The Leader’s Role in Creating an Inclusive and Engaging Work Environment

By: Jim Bruce
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Brian McDonald is the author of today’s Tuesday Reading. He is the president of MOR Associates an organization he founded in 1983 based on the belief that many organizations do not maximize the contribution most people want to make at work. More recently, he has led the development of the MOR family of leadership programs.
 
During the past two years there has been a more intentional focus on the leader’s responsibility to create a more inclusive environment in the MOR Leaders Program.

As the workforce becomes more diverse it is increasingly important to help leaders reflect on their responsibility to create an environment that is inclusive. If we want people to ascribe to the philosophy that anyone can lead from anywhere, the environment needs to be conducive not exclusive. 

It can be helpful as leaders develop to outline how the environment each of us creates can invite people to participate, to be engaged and to see our differences as a strength. To help this happen leaders and their colleagues have to create an inviting climate. This theme is now a thread throughout the program rather than a distinct module.
 
Too often the tendency at an unconscious level is to listen to individuals who see things as we do or hire people in our own image.  Work groups can develop norms or patterns that are unknowingly excluding others.
 
The leader’s role is to recognize diversity in a multifaceted way and create an inclusive versus exclusive environment. This responsibility is particularly poignant within the hiring process. And, it continues into the on-boarding phase and carries over to how engaged employees are in the workplace.
 
The goal is to have a workplace where our differences are an asset rather than seen as a source of conflict. The leadership team can adopt strategies at many levels to influence and as a result shape an inclusive environment.

The various individual perspectives can be seen and leveraged as a strength resulting in better outcomes than if there is a dominant person or an inner and outer circle. More diverse teams with constructive norms will outperform more homogenous teams. The Google research1, 2 on teams supports this finding.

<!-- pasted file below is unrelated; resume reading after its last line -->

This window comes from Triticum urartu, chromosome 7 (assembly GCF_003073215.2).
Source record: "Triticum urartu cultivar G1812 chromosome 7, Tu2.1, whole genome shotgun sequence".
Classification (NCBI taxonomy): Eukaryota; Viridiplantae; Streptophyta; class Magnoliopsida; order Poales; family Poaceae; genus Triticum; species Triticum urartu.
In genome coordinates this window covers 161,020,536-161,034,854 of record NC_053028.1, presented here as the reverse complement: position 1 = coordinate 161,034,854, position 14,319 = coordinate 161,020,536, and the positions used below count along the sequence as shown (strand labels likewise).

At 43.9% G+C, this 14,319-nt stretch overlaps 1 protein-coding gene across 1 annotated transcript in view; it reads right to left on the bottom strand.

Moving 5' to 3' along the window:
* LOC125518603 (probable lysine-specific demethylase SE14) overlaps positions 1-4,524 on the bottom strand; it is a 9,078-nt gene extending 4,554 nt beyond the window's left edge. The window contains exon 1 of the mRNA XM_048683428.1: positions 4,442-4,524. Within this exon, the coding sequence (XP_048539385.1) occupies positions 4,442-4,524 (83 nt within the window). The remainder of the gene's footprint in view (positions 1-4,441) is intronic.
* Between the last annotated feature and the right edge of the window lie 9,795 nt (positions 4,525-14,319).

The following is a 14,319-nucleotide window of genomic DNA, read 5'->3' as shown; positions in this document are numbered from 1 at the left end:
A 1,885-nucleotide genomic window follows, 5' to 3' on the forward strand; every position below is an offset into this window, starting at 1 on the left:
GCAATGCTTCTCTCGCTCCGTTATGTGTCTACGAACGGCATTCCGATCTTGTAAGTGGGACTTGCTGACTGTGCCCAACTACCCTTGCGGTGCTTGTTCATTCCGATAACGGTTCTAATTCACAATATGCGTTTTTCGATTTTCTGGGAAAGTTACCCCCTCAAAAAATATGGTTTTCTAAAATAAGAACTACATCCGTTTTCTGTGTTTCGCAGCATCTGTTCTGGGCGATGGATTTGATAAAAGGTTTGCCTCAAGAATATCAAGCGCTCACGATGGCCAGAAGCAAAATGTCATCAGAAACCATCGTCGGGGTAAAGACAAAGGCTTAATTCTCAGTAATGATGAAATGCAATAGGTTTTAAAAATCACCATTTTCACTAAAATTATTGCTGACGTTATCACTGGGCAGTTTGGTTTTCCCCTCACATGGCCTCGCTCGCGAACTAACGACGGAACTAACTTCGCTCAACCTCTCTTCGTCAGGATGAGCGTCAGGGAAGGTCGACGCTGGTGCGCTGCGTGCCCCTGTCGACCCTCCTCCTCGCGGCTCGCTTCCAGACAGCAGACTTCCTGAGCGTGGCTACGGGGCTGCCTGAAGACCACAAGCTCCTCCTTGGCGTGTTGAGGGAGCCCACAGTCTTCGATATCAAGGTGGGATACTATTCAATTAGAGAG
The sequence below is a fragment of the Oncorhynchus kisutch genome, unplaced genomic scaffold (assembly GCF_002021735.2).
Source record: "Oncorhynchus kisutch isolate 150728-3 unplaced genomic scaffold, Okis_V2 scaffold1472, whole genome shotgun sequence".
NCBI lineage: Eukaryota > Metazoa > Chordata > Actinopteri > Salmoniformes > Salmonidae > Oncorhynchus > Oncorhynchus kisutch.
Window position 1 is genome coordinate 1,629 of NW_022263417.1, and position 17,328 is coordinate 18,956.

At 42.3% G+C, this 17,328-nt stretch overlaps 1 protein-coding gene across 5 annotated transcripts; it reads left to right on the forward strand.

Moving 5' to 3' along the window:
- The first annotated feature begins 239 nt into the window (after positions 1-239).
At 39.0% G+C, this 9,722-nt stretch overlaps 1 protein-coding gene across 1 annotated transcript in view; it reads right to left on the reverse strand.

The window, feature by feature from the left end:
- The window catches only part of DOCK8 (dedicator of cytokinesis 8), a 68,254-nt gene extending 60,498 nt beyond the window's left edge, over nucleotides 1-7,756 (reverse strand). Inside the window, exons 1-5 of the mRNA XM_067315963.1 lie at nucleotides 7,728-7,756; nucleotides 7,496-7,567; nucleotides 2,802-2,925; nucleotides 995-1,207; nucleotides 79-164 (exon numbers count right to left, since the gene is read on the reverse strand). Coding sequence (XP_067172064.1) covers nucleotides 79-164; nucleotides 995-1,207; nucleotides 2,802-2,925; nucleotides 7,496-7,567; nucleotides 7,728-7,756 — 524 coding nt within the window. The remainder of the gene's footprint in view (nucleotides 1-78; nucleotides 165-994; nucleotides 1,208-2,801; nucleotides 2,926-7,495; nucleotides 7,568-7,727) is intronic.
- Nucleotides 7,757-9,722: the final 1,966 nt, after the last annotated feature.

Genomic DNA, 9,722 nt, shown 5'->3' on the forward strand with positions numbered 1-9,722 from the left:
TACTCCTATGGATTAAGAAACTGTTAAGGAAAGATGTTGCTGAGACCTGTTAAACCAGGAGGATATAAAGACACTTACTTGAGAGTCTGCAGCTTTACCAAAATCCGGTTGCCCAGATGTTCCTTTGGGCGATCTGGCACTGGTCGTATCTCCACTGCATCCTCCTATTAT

In a diverse group if team members have the opportunity to speak in roughly similar time spans and team members read each other’s signals, the Google research has demonstrated these workgroups will outperform others.  Observing non-verbal cues and acting on these to facilitate the interactions of team members can go a long way toward creating a climate where everyone is included. This social awareness coupled with an openness to different points of view versus a judgmental or argumentative dynamic will lead to better outcomes. The research points out when people experience what is called “psychological safety” they more readily engage.
 
In leadership journeys one lesson repeated from time to time is the acknowledgement of how important it is to hear from each member of the group. In these reflections people realized the novel insights or different ways of solving problems often came from quieter or more introverted members or those with the least tenure. Soliciting input from each team member using an effective group process is something MOR models in our workshops.
 
It pays to discuss the norms a group intends to adopt or has formed. It is important to design and facilitate a group process that engages everyone. It is useful to appreciate, during an exploration, that there is an open phase followed by a narrowing phase followed by the close.
 
In the open phase there is an opportunity to think in more divergent ways. In the narrow phase you want to converge on the scenario(s) or solution(s) or strategy before you arrive at an agreement or action. Making sure everyone has the opportunity to be heard and respected is foundational to creating an inclusive environment. Simple process techniques like “I-time” and go-arounds in the workshop demonstrate how to be sure everyone is given an opportunity to speak.

Group Process versus Group Dynamics